In the case of my first business, let's say at least the Fortune 1000 are interested, plus the half of the remaining businesses ranked by size, in the US alone - 500 000 companies? Of which say 10pc develop software in-house (this is the 2000s, not today's age of 'digital transformation'). Of which say 5pc have CSV processing needs, and of those maybe 75pc use Java (it was pretty popular). Total companies: 1875. These are still relatively big companies, and within those companies you'll have teams of developers. Say five developers a team, and 10 teams per company on average, and two of those 10 are working on data processing. Thus 1,875 x 2 x 5 = 18,750 potential licences. At $100 a pop, that gives a TAM of $1.875m. Thus we have a range of $2m-$100m (this range might seem wide, but it is more than sufficient to answer our ultimate question - is the TAM big enough for a VC?), and if we want to pick a point estimate, perhaps interpolate this to $20m (also adding the assumption that we could have 10X'd the prices). That's definitely a lifestyle business (you won't capture 100pc of that market - more like 1pc), and a decent one, but it's nowhere near what a venture capitalist wants to see.
I'm now going through a similar exercise with my current business, trying to understand the technology conference events space, and developing estimates using this approach. Obviously when you're building a real pitch deck, you have to put a bit more effort into your estimation models, but the basic principle remains the same.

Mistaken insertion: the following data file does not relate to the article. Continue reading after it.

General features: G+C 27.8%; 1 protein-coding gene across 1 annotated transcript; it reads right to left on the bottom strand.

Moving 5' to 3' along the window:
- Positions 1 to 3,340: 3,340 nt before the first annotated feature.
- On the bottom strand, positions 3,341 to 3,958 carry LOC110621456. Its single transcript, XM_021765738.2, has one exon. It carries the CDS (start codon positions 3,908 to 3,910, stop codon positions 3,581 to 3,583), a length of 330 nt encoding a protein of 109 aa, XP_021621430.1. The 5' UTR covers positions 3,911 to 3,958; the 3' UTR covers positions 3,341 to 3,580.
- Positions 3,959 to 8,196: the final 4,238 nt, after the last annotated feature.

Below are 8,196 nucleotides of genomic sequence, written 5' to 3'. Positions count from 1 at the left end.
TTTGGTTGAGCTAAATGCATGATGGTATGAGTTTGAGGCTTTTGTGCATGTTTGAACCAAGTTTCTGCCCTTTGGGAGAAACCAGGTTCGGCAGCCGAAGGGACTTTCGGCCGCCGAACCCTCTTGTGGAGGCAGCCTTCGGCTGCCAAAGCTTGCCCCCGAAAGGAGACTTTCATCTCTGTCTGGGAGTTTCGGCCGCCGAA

One nuance you might also consider: what about the market you can actually reach? The so-called addressable market? Your global market might be $5bn, but if $1bn is in China, and another $1bn in India, you're probably not going to reach those markets before local competitors get there first. Also, the rest of the world doesn't just speak English, and it's very expensive to localise software, so the total 'serviceable' market might just be the Anglophone world. But none of this matters if your TAM is too small. Think big!
(Newsletter update: 3,854 subscribers, and an open rate of 12.5pc. So we hit a glitch in our subscriber invitation process last week - it's an opportunity to apply incident analysis to a non-technical part of our processes, which is a first for me. If you go back a few weeks to mid-August, I wrote a column about a technical outage that we had, and how we used that to improve our system. We'll use the same techniques here with our marketing processes - a topic to cover after we've pitch-decked ourselves numb).
Richard Rodger is the founder of voxgig. He is a former co-founder of Nearform, a Waterford-based technology consultancy